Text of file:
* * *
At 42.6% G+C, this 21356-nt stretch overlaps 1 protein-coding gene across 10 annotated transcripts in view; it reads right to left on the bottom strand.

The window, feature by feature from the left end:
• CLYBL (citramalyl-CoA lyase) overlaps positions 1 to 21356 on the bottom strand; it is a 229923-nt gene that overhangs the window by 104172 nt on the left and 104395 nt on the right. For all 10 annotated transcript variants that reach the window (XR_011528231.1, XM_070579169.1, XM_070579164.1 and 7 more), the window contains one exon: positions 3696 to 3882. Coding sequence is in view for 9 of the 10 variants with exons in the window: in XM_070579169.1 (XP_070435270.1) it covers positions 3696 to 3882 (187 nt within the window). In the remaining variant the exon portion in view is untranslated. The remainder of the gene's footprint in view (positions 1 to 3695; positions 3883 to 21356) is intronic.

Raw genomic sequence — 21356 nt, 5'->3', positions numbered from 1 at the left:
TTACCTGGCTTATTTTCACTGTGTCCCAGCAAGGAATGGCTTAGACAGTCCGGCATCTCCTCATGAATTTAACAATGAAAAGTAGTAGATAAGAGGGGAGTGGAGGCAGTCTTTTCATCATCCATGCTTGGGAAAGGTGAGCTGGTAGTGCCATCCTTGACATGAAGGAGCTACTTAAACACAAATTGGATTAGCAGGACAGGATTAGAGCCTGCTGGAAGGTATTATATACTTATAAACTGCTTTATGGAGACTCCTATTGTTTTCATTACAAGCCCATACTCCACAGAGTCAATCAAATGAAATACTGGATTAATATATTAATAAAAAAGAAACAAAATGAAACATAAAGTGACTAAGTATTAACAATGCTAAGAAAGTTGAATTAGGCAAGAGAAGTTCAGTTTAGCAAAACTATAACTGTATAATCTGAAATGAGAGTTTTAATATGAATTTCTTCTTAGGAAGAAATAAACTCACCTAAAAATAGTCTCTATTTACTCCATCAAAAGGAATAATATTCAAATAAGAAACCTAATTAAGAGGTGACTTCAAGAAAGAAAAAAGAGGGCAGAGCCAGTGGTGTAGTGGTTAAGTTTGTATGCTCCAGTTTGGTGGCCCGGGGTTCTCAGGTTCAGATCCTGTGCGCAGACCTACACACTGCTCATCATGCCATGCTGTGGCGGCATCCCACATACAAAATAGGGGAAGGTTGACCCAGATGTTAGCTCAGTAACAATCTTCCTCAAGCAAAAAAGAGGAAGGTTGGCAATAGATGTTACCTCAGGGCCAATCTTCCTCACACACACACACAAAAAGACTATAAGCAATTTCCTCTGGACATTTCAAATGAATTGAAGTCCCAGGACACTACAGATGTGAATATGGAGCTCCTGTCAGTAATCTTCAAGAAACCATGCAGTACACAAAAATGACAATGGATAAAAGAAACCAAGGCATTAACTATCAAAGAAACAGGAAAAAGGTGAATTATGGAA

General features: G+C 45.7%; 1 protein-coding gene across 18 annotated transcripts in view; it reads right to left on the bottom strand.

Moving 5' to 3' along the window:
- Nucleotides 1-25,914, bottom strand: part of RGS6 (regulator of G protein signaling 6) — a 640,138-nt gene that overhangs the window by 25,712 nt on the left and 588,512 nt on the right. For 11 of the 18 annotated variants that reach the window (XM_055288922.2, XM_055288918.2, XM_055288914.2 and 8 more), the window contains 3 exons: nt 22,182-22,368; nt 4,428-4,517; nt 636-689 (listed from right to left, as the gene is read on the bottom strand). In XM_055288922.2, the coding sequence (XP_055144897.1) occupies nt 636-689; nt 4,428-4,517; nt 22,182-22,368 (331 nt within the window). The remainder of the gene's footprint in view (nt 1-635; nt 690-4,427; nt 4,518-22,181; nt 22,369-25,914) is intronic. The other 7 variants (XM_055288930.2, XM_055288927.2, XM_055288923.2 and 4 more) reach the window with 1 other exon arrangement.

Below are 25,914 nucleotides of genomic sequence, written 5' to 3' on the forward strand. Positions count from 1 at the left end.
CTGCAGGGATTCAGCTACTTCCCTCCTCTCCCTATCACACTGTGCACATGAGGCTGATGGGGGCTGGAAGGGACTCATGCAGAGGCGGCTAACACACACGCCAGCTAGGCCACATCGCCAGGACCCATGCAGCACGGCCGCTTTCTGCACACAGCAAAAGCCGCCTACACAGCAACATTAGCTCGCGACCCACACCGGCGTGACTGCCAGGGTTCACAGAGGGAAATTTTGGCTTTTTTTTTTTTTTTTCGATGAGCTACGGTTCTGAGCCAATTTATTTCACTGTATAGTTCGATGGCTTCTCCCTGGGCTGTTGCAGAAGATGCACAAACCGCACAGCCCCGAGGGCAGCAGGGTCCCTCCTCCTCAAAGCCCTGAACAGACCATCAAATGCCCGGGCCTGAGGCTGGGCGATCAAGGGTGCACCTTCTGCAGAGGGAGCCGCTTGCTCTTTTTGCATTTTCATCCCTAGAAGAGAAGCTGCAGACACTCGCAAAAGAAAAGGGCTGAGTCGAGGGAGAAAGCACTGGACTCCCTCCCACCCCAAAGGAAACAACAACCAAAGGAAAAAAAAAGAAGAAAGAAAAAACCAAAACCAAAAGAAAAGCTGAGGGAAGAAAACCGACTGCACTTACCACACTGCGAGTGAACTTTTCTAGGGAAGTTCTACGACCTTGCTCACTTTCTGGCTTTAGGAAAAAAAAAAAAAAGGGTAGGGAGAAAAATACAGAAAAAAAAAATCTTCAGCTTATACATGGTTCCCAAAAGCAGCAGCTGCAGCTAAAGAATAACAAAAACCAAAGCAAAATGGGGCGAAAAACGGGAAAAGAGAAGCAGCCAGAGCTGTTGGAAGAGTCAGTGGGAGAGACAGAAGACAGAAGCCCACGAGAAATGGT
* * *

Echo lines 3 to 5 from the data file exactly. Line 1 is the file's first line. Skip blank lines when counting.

• CLYBL (citramalyl-CoA lyase) overlaps positions 1 to 21356 on the bottom strand; it is a 229923-nt gene that overhangs the window by 104172 nt on the left and 104395 nt on the right. For all 10 annotated transcript variants that reach the window (XR_011528231.1, XM_070579169.1, XM_070579164.1 and 7 more), the window contains one exon: positions 3696 to 3882. Coding sequence is in view for 9 of the 10 variants with exons in the window: in XM_070579169.1 (XP_070435270.1) it covers positions 3696 to 3882 (187 nt within the window). In the remaining variant the exon portion in view is untranslated. The remainder of the gene's footprint in view (positions 1 to 3695; positions 3883 to 21356) is intronic.

Raw genomic sequence — 21356 nt, 5'->3', positions numbered from 1 at the left:
TTACCTGGCTTATTTTCACTGTGTCCCAGCAAGGAATGGCTTAGACAGTCCGGCATCTCCTCATGAATTTAACAATGAAAAGTAGTAGATAAGAGGGGAGTGGAGGCAGTCTTTTCATCATCCATGCTTGGGAAAGGTGAGCTGGTAGTGCCATCCTTGACATGAAGGAGCTACTTAAACACAAATTGGATTAGCAGGACAGGATTAGAGCCTGCTGGAAGGTATTATATACTTATAAACTGCTTTATGGAGACTCCTATTGTTTTCATTACAAGCCCATACTCCACAGAGTCAATCAAATGAAATACTGGATTAATATATTAATAAAAAAGAAACAAAATGAAACATAAAGTGACTAAGTATTAACAATGCTAAGAAAGTTGAATTAGGCAAGAGAAGTTCAGTTTAGCAAAACTATAACTGTATAATCTGAAATGAGAGTTTTAATATGAATTTCTTCTTAGGAAGAAATAAACTCACCTAAAAATAGTCTCTATTTACTCCATCAAAAGGAATAATATTCAAATAAGAAACCTAATTAAGAGGTGACTTCAAGAAAGAAAAAAGAGGGCAGAGCCAGTGGTGTAGTGGTTAAGTTTGTATGCTCCAGTTTGGTGGCCCGGGGTTCTCAGGTTCAGATCCTGTGCGCAGACCTACACACTGCTCATCATGCCATGCTGTGGCGGCATCCCACATACAAAATAGGGGAAGGTTGACCCAGATGTTAGCTCAGTAACAATCTTCCTCAAGCAAAAAAGAGGAAGGTTGGCAATAGATGTTACCTCAGGGCCAATCTTCCTCACACACACACACAAAAAGACTATAAGCAATTTCCTCTGGACATTTCAAATGAATTGAAGTCCCAGGACACTACAGATGTGAATATGGAGCTCCTGTCAGTAATCTTCAAGAAACCATGCAGTACACAAAAATGACAATGGATAAAAGAAACCAAGGCATTAACTATCAAAGAAACAGGAAAAAGGTGAATTATGGAA